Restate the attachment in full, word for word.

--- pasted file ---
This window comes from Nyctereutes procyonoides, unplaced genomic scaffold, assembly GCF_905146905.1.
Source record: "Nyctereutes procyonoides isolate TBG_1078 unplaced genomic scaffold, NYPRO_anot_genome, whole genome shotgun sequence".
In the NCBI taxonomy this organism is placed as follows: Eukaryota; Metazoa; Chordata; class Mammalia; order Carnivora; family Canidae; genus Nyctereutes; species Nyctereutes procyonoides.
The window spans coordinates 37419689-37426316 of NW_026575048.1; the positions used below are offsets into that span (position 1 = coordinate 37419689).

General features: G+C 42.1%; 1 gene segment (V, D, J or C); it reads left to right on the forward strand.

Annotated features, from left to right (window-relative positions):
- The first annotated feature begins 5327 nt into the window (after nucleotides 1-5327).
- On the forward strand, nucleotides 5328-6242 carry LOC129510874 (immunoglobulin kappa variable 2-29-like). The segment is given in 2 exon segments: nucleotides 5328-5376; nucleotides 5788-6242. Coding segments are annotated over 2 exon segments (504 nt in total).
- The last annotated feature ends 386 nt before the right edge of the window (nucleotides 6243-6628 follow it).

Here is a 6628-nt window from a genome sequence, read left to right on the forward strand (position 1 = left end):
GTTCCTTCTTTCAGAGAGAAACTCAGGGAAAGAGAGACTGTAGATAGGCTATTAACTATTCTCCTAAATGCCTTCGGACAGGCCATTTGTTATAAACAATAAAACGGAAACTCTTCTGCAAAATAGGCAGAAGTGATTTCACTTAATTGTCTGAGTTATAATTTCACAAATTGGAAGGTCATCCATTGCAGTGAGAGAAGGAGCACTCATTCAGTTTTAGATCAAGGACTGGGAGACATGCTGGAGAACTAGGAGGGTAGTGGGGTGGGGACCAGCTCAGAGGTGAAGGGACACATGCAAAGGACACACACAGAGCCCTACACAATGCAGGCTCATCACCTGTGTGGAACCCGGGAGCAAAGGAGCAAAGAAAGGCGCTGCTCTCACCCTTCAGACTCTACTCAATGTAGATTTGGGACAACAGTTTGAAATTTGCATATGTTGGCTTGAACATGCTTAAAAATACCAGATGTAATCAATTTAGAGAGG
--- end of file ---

This window comes from Nyctereutes procyonoides, unplaced genomic scaffold, assembly GCF_905146905.1.
Source record: "Nyctereutes procyonoides isolate TBG_1078 unplaced genomic scaffold, NYPRO_anot_genome, whole genome shotgun sequence".
In the NCBI taxonomy this organism is placed as follows: Eukaryota; Metazoa; Chordata; class Mammalia; order Carnivora; family Canidae; genus Nyctereutes; species Nyctereutes procyonoides.
The window spans coordinates 37419689-37426316 of NW_026575048.1; the positions used below are offsets into that span (position 1 = coordinate 37419689).

General features: G+C 42.1%; 1 gene segment (V, D, J or C); it reads left to right on the forward strand.

Annotated features, from left to right (window-relative positions):
- The first annotated feature begins 5327 nt into the window (after nucleotides 1-5327).
- On the forward strand, nucleotides 5328-6242 carry LOC129510874 (immunoglobulin kappa variable 2-29-like). The segment is given in 2 exon segments: nucleotides 5328-5376; nucleotides 5788-6242. Coding segments are annotated over 2 exon segments (504 nt in total).
- The last annotated feature ends 386 nt before the right edge of the window (nucleotides 6243-6628 follow it).

Here is a 6628-nt window from a genome sequence, read left to right on the forward strand (position 1 = left end):
GTTCCTTCTTTCAGAGAGAAACTCAGGGAAAGAGAGACTGTAGATAGGCTATTAACTATTCTCCTAAATGCCTTCGGACAGGCCATTTGTTATAAACAATAAAACGGAAACTCTTCTGCAAAATAGGCAGAAGTGATTTCACTTAATTGTCTGAGTTATAATTTCACAAATTGGAAGGTCATCCATTGCAGTGAGAGAAGGAGCACTCATTCAGTTTTAGATCAAGGACTGGGAGACATGCTGGAGAACTAGGAGGGTAGTGGGGTGGGGACCAGCTCAGAGGTGAAGGGACACATGCAAAGGACACACACAGAGCCCTACACAATGCAGGCTCATCACCTGTGTGGAACCCGGGAGCAAAGGAGCAAAGAAAGGCGCTGCTCTCACCCTTCAGACTCTACTCAATGTAGATTTGGGACAACAGTTTGAAATTTGCATATGTTGGCTTGAACATGCTTAAAAATACCAGATGTAATCAATTTAGAGAGG